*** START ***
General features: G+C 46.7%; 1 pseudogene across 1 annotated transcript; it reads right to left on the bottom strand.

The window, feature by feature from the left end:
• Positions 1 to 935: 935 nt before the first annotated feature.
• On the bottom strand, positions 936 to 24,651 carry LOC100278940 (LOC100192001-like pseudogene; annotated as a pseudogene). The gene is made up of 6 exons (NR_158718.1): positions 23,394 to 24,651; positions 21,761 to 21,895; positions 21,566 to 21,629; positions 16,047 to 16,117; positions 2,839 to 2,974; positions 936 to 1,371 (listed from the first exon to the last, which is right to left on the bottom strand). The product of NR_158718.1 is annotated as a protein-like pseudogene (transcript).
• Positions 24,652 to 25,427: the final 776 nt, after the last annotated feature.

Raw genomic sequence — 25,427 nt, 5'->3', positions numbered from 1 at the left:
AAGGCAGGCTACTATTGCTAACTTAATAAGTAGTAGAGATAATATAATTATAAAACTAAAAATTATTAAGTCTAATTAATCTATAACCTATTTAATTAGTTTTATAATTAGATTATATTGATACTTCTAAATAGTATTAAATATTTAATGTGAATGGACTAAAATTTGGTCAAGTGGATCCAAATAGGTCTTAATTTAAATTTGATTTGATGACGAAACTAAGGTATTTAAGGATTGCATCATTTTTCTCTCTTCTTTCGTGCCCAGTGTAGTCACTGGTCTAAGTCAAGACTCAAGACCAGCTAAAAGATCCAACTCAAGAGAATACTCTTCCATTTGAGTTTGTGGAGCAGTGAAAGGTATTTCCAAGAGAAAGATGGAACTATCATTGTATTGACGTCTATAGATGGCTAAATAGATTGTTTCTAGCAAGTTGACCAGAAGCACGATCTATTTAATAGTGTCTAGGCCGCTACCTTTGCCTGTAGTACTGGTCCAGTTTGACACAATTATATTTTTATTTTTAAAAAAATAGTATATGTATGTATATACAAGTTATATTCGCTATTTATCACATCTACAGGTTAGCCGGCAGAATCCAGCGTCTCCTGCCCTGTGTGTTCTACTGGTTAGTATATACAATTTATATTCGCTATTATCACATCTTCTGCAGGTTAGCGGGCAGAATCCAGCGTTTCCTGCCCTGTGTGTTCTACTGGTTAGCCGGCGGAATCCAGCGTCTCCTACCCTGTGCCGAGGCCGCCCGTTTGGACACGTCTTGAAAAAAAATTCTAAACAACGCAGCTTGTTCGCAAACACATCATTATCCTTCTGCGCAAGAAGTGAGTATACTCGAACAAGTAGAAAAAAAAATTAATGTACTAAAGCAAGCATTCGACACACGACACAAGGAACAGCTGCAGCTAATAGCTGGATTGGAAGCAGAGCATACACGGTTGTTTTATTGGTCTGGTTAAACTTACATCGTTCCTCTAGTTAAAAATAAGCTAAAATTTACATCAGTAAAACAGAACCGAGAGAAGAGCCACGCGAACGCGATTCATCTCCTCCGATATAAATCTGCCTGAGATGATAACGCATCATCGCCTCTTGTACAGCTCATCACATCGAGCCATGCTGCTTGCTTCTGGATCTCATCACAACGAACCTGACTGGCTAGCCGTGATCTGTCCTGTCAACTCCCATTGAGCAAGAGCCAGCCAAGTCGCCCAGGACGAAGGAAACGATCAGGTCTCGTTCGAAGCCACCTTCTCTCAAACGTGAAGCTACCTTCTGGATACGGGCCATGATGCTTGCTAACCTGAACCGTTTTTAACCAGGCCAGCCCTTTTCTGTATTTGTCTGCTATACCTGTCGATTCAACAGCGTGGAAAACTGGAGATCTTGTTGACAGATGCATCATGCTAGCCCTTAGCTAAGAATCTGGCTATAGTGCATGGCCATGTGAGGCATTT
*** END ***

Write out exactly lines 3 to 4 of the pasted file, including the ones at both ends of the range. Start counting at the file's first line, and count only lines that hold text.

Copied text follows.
• Positions 1 to 935: 935 nt before the first annotated feature.
• On the bottom strand, positions 936 to 24,651 carry LOC100278940 (LOC100192001-like pseudogene; annotated as a pseudogene). The gene is made up of 6 exons (NR_158718.1): positions 23,394 to 24,651; positions 21,761 to 21,895; positions 21,566 to 21,629; positions 16,047 to 16,117; positions 2,839 to 2,974; positions 936 to 1,371 (listed from the first exon to the last, which is right to left on the bottom strand). The product of NR_158718.1 is annotated as a protein-like pseudogene (transcript).